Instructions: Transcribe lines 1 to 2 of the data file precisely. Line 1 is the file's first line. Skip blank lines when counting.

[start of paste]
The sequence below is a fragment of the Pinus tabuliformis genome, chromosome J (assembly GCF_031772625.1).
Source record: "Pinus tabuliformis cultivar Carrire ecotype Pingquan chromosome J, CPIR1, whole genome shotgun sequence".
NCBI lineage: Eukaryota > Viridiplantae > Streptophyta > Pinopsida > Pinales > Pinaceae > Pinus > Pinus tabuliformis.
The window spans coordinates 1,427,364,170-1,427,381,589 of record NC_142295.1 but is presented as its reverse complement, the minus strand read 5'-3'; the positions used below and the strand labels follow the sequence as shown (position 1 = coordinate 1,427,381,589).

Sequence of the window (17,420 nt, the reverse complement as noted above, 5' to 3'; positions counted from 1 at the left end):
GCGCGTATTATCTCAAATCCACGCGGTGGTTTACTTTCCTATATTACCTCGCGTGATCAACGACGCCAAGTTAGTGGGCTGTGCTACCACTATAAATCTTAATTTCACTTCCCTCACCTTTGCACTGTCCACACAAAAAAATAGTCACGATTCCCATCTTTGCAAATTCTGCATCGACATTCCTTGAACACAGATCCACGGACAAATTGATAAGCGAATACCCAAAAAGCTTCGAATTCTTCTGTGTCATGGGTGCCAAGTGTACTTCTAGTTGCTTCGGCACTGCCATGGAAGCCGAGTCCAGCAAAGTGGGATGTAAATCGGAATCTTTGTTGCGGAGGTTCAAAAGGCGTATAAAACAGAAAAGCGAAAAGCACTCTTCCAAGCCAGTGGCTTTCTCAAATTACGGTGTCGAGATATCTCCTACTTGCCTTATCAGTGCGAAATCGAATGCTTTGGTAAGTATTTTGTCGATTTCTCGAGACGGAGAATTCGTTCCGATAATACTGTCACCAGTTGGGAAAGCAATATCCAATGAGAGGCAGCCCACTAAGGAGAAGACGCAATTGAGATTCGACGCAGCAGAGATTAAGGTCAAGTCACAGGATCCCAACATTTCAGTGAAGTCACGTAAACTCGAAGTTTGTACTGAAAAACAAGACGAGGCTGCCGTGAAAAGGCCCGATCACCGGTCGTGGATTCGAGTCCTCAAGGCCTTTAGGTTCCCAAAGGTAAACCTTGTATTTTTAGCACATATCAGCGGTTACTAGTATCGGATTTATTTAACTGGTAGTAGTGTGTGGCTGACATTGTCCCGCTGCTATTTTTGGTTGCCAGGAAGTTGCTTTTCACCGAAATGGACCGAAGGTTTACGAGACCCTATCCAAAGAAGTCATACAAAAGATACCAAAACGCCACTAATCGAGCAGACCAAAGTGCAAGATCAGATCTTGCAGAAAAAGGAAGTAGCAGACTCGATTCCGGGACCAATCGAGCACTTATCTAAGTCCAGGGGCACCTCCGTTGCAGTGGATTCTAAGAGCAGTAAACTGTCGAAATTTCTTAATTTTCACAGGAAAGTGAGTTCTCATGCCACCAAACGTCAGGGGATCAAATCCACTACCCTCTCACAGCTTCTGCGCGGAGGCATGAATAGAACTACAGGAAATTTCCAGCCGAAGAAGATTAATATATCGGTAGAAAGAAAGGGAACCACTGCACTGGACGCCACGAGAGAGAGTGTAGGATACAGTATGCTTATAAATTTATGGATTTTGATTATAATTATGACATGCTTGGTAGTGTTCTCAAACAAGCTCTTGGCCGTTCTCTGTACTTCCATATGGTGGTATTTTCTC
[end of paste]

The sequence below is a fragment of the Pinus tabuliformis genome, chromosome J (assembly GCF_031772625.1).
Source record: "Pinus tabuliformis cultivar Carrire ecotype Pingquan chromosome J, CPIR1, whole genome shotgun sequence".